Race Face Era Cranks — Wear Plate

At 415 grams for the arms and spindle, the Era is notably light for an Enduro-rated crank. Here are our measured weights for a variety of its competitors, all in the same 170 mm arm configuration unless otherwise noted.

On The Trail

First things first: I’ve broken a bunch of Race Face Next R cranks (the model that the Era effectively replaces) and at least one SixC crank over the years. After nearly a full year of regular use, the Eras are holding up great. The pedal and spindle inserts are tight, there’s barely any visible wear on the arms, and they’ve been quiet and creak-free.

And that really feels like the biggest part of the story here — it does seem like Race Face has made some big improvements to the durability of the Era cranks as compared to their earlier carbon offerings, and that’s a welcome update. Are the Eras stiffer than the Next Rs that they replaced? I don’t doubt Race Face when they say so, but I’d be hard-pressed to tell any difference on the trail. The Eras definitely feel stiffer than a lot of aluminum cranks — most noticeably when bolted up to my hardtail, where they do feel like they transmit a little more feedback to my feet than something like the Hope Evos — but for the most part, they’ve just done their job quietly and without drawing attention to themselves.

It’s relatively subtle, but the wider-than-average Q-factor of the Era cranks is noticeable, and while it hasn’t given me any major issues, I’d generally prefer it to be a little narrower. For reference, the Era (with the standard spindle) comes in at 176 mm; a Hope Evo crank in an equivalent configuration comes in at 167 mm, though that’s notably narrow. A Shimano XT M8120 crank is 172 mm wide, the new SRAM T-Type ones are 174 mm, and the new NSB Talon that I just started spending time on is stated at 171.4 mm. All of that is to say that the Eras are wider than average, but not by that much; if I was exclusively riding them I’d probably get used to it and never think about the Q-factor again, but in a world where I’m switching back and forth between the Era and narrower options (especially the Hopes), the first few minutes of pedaling the Eras feels just a touch less natural.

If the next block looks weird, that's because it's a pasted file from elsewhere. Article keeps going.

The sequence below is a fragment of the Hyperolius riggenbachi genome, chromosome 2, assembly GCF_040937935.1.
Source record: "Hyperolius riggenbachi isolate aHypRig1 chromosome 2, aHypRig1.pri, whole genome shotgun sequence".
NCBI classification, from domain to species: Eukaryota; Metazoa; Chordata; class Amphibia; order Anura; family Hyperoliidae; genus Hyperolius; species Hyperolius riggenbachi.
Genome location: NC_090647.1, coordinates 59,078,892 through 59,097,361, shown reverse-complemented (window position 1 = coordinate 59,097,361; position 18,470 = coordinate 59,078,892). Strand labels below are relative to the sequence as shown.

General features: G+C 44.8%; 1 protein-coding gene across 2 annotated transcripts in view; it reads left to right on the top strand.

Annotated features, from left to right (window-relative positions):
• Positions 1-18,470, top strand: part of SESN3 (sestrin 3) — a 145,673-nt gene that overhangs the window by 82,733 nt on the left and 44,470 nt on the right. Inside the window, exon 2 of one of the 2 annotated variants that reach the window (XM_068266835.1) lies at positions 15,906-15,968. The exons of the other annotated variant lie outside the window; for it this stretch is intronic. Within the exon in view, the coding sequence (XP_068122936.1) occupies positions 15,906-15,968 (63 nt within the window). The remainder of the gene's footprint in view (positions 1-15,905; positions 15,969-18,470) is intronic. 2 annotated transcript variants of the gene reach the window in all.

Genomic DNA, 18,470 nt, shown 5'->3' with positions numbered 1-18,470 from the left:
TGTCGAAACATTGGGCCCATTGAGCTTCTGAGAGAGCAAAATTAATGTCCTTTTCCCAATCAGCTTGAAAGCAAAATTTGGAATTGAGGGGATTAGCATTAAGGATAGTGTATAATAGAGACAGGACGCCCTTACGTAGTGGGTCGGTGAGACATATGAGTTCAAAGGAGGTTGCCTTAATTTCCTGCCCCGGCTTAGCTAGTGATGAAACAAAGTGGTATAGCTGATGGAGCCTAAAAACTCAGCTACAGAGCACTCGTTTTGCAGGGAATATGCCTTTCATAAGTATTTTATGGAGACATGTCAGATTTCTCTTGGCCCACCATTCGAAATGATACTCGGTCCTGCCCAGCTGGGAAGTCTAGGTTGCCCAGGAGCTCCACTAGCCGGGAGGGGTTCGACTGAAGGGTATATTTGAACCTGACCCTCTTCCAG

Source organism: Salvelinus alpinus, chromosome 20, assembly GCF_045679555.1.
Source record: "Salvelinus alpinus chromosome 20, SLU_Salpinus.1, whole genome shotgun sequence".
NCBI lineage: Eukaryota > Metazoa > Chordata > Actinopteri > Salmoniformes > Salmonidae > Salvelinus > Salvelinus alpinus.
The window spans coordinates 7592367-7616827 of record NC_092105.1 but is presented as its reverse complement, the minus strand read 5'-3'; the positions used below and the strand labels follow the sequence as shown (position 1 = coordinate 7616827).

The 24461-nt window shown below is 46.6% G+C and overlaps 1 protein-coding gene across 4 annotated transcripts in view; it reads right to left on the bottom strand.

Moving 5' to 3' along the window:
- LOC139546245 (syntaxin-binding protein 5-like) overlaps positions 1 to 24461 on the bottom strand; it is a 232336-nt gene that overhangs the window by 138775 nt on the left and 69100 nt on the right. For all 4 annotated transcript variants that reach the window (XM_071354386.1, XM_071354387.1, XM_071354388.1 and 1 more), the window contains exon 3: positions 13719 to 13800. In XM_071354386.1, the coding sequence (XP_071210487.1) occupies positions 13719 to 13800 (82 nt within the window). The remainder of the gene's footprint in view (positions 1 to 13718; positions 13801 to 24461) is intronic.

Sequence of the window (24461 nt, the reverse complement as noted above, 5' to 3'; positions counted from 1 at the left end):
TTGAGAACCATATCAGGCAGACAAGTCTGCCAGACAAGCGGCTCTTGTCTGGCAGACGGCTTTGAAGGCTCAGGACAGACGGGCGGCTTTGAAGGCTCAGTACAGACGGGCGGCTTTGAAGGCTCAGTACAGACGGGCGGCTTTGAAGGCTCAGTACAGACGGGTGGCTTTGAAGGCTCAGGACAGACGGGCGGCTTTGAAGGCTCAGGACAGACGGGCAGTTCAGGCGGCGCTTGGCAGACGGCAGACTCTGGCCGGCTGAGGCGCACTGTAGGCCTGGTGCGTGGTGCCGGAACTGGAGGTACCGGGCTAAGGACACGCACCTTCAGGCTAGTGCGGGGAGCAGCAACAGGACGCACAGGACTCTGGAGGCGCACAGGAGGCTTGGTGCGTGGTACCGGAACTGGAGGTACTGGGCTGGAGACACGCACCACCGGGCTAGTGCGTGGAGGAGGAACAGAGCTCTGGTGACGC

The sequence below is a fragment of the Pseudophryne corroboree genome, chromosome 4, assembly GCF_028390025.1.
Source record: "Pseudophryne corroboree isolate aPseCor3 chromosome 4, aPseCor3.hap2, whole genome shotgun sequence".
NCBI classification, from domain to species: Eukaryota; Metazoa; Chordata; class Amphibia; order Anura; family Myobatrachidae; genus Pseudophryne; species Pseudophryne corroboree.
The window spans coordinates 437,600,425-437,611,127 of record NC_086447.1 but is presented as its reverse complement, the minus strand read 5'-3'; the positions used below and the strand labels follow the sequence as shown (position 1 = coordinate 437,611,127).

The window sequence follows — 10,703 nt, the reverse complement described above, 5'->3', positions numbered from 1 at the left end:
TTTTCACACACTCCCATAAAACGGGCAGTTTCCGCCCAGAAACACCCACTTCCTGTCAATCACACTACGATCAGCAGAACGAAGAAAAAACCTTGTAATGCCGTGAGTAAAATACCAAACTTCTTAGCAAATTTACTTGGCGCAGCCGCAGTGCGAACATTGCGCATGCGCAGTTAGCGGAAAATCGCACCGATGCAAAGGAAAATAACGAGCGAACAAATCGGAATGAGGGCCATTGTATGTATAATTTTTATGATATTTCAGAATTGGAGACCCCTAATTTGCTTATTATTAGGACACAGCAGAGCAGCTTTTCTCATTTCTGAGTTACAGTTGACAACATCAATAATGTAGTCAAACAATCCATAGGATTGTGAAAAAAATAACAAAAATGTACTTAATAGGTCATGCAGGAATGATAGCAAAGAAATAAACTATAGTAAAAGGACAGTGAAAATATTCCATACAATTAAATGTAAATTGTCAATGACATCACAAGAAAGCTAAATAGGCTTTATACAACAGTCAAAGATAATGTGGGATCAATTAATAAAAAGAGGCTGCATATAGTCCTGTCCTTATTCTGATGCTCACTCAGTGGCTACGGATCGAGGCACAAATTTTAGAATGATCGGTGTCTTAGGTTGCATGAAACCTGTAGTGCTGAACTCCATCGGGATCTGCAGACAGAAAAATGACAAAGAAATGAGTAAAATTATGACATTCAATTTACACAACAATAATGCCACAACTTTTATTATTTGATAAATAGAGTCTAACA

David Golay reviews the Race Face Era cranks for Blister
David Golay riding the Race Face Era cranks

Still, that’s just me — your biomechanics are almost certainly different in one way or another — and if I was just riding the Era I could also probably move my cleats a little bit outboard to shift my feet in a touch to compensate. If you know that you care, take the extra Q-factor into account; most folks probably don’t need to worry about it.

Overall, the Era cranks have just worked. They’re light, stiff, look great (and keep doing so, with the stainless steel wear plates nicely protecting the arms from wear), and all indications are that Race Face really has taken great strides in improving their durability as compared to earlier carbon crank offerings. If you’re inclined to spend the money for the weight savings of carbon cranks, they’re a great option.

Bottom Line

Race Face’s carbon cranks haven’t always had the best durability track record, but the Eras I’ve been riding for quite some time now have put up with a whole lot of abuse without complaint. They don’t come cheap, and I’d personally love a slightly narrower Q-factor. But they’re very light, have held up great, and look really good doing it — especially for heel-rub-prone folks who tend to destroy the finish on their crank arms. I had given up running carbon cranks on my personal bikes years ago when I got tired of warrantying them, but I’ve been happily running the Eras for nearly a full year now and would gladly keep doing so.

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1 comment on “Race Face Era Cranks”

  1. I appreciate the comments about Q Factor. I’m larger than the typical rider at 6’3″ so it stands to reason that a wider Q factor would be more comfortable for me…and that has been my experience. I move my cleats fully inward to effectively increase my stance width. I could use a bit more width still.